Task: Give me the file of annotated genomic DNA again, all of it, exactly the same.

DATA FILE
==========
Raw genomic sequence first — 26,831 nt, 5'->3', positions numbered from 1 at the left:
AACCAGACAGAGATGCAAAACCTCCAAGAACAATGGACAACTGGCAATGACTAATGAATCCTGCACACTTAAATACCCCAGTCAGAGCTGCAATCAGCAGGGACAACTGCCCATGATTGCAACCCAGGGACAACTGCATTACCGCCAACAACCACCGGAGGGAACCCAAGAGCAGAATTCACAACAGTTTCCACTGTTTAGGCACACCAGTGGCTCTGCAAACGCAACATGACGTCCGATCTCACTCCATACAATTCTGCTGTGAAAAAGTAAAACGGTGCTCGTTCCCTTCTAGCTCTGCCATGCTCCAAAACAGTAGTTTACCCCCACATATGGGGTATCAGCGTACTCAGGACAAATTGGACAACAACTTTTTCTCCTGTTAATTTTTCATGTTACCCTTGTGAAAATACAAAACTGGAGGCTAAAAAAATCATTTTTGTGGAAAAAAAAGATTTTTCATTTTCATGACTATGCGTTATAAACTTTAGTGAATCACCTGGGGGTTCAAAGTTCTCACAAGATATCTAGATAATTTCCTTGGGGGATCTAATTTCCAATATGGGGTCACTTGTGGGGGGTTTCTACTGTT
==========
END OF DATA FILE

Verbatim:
Raw genomic sequence first — 26,831 nt, 5'->3', positions numbered from 1 at the left:
AACCAGACAGAGATGCAAAACCTCCAAGAACAATGGACAACTGGCAATGACTAATGAATCCTGCACACTTAAATACCCCAGTCAGAGCTGCAATCAGCAGGGACAACTGCCCATGATTGCAACCCAGGGACAACTGCATTACCGCCAACAACCACCGGAGGGAACCCAAGAGCAGAATTCACAACAGTTTCCACTGTTTAGGCACACCAGTGGCTCTGCAAACGCAACATGACGTCCGATCTCACTCCATACAATTCTGCTGTGAAAAAGTAAAACGGTGCTCGTTCCCTTCTAGCTCTGCCATGCTCCAAAACAGTAGTTTACCCCCACATATGGGGTATCAGCGTACTCAGGACAAATTGGACAACAACTTTTTCTCCTGTTAATTTTTCATGTTACCCTTGTGAAAATACAAAACTGGAGGCTAAAAAAATCATTTTTGTGGAAAAAAAAGATTTTTCATTTTCATGACTATGCGTTATAAACTTTAGTGAATCACCTGGGGGTTCAAAGTTCTCACAAGATATCTAGATAATTTCCTTGGGGGATCTAATTTCCAATATGGGGTCACTTGTGGGGGGTTTCTACTGTT